How to Time the Market Using a Simple Moving Average

by Tim Plaehn

Investors often use a simple moving average calculation and graph to time buying and selling in the stock market. A simple moving average adds up the closing share price or market value for the number of days selected, and divides it by the number of days. This point is plotted on the stock chart. At the end of the next day, the new day's closing price is added and the oldest price is dropped, while a new point is calculated and plotted. A moving average smooths out the daily price changes of the tracked stock or stock index.

1. Select a source for price charting to track your selected stock prices and the simple moving averages. Sources where you can find useable charts include major online financial websites, charting specialty websites, your online brokerage account and trading software.

2. Set up the chart using a daily time frame to show the daily price moves. Add a simple moving average line by selecting SMA from the list of available indicators. You will be asked to enter a period of time -- commonly used moving average periods are 50, 100 or 200 days.

3. Study the price charts using several different moving average periods until you find one that provides good signals when a price reversal has occurred. A reversal is indicated when the price of the stock is crossed by the moving average line.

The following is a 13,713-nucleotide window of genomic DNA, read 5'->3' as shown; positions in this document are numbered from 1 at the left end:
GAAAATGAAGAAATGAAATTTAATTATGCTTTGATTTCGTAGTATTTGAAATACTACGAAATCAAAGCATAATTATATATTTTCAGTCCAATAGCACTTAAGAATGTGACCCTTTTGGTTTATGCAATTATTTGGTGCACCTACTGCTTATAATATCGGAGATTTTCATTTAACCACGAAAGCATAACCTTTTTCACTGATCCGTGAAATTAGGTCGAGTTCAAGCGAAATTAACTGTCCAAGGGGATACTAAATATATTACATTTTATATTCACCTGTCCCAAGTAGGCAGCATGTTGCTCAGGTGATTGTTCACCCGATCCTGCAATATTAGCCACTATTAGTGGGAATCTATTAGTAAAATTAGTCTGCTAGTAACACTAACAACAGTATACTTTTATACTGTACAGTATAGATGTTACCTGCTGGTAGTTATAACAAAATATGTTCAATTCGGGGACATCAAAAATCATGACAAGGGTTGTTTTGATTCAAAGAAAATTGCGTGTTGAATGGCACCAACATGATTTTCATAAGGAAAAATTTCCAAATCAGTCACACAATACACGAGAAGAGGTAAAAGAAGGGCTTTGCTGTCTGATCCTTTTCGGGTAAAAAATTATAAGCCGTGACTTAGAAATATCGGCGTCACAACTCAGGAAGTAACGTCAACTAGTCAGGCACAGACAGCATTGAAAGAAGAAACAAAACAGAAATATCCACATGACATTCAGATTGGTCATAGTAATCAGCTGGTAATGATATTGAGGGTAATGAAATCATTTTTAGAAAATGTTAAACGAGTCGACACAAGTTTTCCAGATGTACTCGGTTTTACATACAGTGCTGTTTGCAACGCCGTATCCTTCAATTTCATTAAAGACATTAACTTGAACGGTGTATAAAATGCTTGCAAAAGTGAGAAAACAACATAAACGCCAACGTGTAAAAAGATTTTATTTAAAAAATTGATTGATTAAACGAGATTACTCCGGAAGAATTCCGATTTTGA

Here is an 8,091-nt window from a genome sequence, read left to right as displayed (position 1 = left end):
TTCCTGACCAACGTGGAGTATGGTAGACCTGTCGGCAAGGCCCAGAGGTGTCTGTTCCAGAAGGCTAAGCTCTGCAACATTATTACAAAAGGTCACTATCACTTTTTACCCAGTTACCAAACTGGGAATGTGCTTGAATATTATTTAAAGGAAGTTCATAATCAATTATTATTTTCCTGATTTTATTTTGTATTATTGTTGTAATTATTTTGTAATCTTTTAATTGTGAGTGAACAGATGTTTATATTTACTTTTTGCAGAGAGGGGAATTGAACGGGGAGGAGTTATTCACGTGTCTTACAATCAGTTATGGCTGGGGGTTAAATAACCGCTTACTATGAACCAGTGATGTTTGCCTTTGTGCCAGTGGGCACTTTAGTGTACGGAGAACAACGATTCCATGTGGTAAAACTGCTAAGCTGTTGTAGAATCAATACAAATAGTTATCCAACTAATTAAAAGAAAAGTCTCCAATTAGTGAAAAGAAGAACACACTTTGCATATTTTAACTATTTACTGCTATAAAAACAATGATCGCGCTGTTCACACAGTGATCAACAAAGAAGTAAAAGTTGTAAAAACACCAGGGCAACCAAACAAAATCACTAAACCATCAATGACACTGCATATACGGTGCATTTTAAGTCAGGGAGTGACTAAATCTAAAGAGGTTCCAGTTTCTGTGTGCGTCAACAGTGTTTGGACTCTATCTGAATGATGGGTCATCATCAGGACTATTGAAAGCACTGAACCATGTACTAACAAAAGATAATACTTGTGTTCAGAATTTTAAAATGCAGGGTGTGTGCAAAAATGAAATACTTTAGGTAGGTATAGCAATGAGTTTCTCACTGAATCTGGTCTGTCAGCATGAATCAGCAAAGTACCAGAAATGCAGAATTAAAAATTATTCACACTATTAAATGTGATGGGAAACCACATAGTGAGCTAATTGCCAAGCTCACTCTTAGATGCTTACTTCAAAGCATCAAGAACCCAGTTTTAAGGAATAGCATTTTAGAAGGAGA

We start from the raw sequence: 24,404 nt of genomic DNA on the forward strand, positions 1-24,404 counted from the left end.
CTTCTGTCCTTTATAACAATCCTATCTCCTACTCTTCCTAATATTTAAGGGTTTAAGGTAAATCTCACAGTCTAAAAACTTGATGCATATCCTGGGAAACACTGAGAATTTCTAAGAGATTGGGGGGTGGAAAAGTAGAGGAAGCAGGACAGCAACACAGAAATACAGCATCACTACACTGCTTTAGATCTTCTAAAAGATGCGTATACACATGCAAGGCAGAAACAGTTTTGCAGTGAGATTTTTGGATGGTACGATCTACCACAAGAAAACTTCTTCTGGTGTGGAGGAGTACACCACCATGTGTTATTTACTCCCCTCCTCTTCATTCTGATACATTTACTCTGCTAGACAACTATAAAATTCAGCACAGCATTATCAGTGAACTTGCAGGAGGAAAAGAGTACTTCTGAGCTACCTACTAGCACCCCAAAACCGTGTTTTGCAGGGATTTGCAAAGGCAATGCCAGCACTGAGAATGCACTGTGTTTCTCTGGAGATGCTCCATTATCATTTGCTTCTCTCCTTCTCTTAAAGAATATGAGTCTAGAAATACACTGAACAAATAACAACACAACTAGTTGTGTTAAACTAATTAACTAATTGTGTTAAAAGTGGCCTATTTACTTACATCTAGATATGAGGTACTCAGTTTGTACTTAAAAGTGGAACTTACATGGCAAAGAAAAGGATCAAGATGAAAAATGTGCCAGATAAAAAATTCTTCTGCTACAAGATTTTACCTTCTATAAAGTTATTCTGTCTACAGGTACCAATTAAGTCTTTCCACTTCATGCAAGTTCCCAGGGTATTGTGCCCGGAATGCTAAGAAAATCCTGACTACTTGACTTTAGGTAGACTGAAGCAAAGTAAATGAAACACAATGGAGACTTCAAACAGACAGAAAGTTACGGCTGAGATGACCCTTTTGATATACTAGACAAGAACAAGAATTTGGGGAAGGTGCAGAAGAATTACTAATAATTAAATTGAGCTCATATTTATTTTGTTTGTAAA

4. Use the moving average crossover points as buy and sell signals. Buy when the stock price crosses from below to above the simple moving average line and sell when the price crosses back below the line.


  • The simple moving average is a long-term trend indicator. It is best used to time selling stock to avoid a significant downturn in the market.
  • Many investors combine two simple moving average lines. The technique requires a shorter time period, such as 20 days, with a longer time frame like 100 days. Prices crossing both simple moving average lines and then having the simple moving average lines cross is a strong indication of a developed price trend.


  • Technical chart indicators use historical information to give traders and idea of where prices are heading. No one indicator will always give accurate predictions.

About the Author

Tim Plaehn has been writing financial, investment and trading articles and blogs since 2007. His work has appeared online at Seeking Alpha, and various other websites. Plaehn has a bachelor's degree in mathematics from the U.S. Air Force Academy.

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